--Injured. And I lost my confidence.
The gym is my church. I sweat alongside folks I wouldn't know otherwise, two or three times every week. At the Y, I egg another rep out of Lee on the bench press, and Sonya brings me an Indian spice I've been hunting. At the boxing gym, Shaun tells me his dream of opening a business. Our shared goals foster community.
But if the gym is church, my sanctuary is found at the fights, in the folding chair of a darkened auditorium.
Injuries had kept me out of the boxing gym for months, but when I opened the paper a few weeks back and saw the ad for Golden Gloves, I headed out. Last club show I had entered through the door for fighters and trainers, but this time, I bought a ticket and sat alone. As I watched, occasionally talking with the older man next to me (a former boxer, it's always a former boxer), I recognized familiar voices shouting in the crowd. Shari's sitting over there, I could tell; Shaun's on the bleachers to my left.
Eventually I sent a text, and, when I could pull away from the chatty old boxer, we had a reunion at the snack bar. Hugs. Where you beens. And, more importantly, Come back.
Over the past three weekends, I've caught up with these people I know only through the dance called boxing. The nights are long, and to break up the four hours I talk, sometimes make a new friend, lean against the back wall, or find a half empty row to sit alone and think. Despite the noise, despite the clinging smoke, and even with two guys swinging at each other, this is a posture of meditation for me. I'm watching the fights, evaluating technique, but I'm also not watching them, and instead sitting with my thoughts.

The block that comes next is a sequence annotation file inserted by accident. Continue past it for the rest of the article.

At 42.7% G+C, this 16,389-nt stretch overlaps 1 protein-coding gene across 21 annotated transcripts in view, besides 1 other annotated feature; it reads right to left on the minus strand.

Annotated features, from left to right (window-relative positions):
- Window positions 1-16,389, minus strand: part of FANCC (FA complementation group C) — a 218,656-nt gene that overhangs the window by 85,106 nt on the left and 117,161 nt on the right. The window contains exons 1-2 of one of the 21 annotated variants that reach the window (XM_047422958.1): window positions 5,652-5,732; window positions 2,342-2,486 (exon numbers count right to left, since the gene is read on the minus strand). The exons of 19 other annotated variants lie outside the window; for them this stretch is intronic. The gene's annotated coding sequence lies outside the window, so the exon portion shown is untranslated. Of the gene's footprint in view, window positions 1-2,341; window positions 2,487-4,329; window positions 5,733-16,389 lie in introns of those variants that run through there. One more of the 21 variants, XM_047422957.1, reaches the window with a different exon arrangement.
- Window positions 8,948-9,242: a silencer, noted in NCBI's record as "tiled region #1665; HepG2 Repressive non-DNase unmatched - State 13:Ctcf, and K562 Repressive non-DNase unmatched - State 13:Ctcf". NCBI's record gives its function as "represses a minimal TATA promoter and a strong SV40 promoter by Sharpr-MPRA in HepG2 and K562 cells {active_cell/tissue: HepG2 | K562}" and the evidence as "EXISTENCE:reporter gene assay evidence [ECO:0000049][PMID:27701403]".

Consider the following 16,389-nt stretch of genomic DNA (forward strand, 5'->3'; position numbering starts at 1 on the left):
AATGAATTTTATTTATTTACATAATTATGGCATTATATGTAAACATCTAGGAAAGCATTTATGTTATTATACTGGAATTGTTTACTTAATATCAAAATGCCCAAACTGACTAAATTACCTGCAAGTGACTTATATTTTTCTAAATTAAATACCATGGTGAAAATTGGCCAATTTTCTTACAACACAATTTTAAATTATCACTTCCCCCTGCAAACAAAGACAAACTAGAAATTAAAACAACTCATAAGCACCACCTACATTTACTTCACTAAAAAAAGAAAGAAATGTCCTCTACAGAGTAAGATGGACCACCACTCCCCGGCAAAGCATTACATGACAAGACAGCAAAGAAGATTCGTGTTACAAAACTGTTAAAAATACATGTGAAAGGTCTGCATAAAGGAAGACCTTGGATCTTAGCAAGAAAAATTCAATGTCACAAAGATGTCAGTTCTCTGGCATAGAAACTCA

Among which are these: The length of my recovery back to boxing has humbled me. I am grateful for what I can do, and what I could do is behind me. I'm smarter now, if not as strong. And I'm content with the here and now.
This Friday night a trainer greeted me at the wall and invited me back behind the curtain with the coaches. You can't see the action from back there, but boxers are warming up on mitts, and those in queue are being built up with a litany of call and response:
Nobody said it's gonna be easy.
It is what it is.
You got what it takes.
I am of a different color and race than most of the people behind this curtain, and yet somehow, we fit together, and being with them has brought me back to life. A young man interrupts my thoughts, raises his taped hands to my shoulders and asks,
--Amy, where you been?
--Injured. And then I lost my confidence.
--Work it out in the gym. Come back.
The music played, and he walked to the ring with Shaun at his back. He played hard, and won. His return was greeted with accolades, fist bumps and hugs; his sweat dampened my cheek. This was an intimacy earned by showing up so many weeks of the past year, even when it was tough to do so. Or maybe it was simply a moment of grace, given freely, by water and by blood.